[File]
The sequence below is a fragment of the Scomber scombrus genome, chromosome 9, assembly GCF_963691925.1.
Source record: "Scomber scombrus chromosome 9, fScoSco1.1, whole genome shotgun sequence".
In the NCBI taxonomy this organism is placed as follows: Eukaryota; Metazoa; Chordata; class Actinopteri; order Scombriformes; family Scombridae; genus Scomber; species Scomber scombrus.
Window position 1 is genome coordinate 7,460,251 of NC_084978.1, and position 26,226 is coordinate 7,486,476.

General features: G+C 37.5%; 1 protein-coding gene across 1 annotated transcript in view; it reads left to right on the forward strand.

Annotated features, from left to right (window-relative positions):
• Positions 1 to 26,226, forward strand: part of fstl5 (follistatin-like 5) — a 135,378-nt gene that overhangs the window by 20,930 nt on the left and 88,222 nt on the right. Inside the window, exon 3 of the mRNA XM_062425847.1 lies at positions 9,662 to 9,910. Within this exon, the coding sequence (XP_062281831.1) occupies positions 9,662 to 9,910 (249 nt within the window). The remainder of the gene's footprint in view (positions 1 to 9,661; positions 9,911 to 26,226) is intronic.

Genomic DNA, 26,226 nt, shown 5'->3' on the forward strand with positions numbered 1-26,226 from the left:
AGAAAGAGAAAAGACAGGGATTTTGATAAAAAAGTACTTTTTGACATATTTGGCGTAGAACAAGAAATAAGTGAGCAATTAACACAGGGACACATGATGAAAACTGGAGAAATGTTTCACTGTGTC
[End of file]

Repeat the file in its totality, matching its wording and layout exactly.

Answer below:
The sequence below is a fragment of the Scomber scombrus genome, chromosome 9, assembly GCF_963691925.1.
Source record: "Scomber scombrus chromosome 9, fScoSco1.1, whole genome shotgun sequence".
In the NCBI taxonomy this organism is placed as follows: Eukaryota; Metazoa; Chordata; class Actinopteri; order Scombriformes; family Scombridae; genus Scomber; species Scomber scombrus.
Window position 1 is genome coordinate 7,460,251 of NC_084978.1, and position 26,226 is coordinate 7,486,476.

General features: G+C 37.5%; 1 protein-coding gene across 1 annotated transcript in view; it reads left to right on the forward strand.

Annotated features, from left to right (window-relative positions):
• Positions 1 to 26,226, forward strand: part of fstl5 (follistatin-like 5) — a 135,378-nt gene that overhangs the window by 20,930 nt on the left and 88,222 nt on the right. Inside the window, exon 3 of the mRNA XM_062425847.1 lies at positions 9,662 to 9,910. Within this exon, the coding sequence (XP_062281831.1) occupies positions 9,662 to 9,910 (249 nt within the window). The remainder of the gene's footprint in view (positions 1 to 9,661; positions 9,911 to 26,226) is intronic.

Genomic DNA, 26,226 nt, shown 5'->3' on the forward strand with positions numbered 1-26,226 from the left:
AGAAAGAGAAAAGACAGGGATTTTGATAAAAAAGTACTTTTTGACATATTTGGCGTAGAACAAGAAATAAGTGAGCAATTAACACAGGGACACATGATGAAAACTGGAGAAATGTTTCACTGTGTC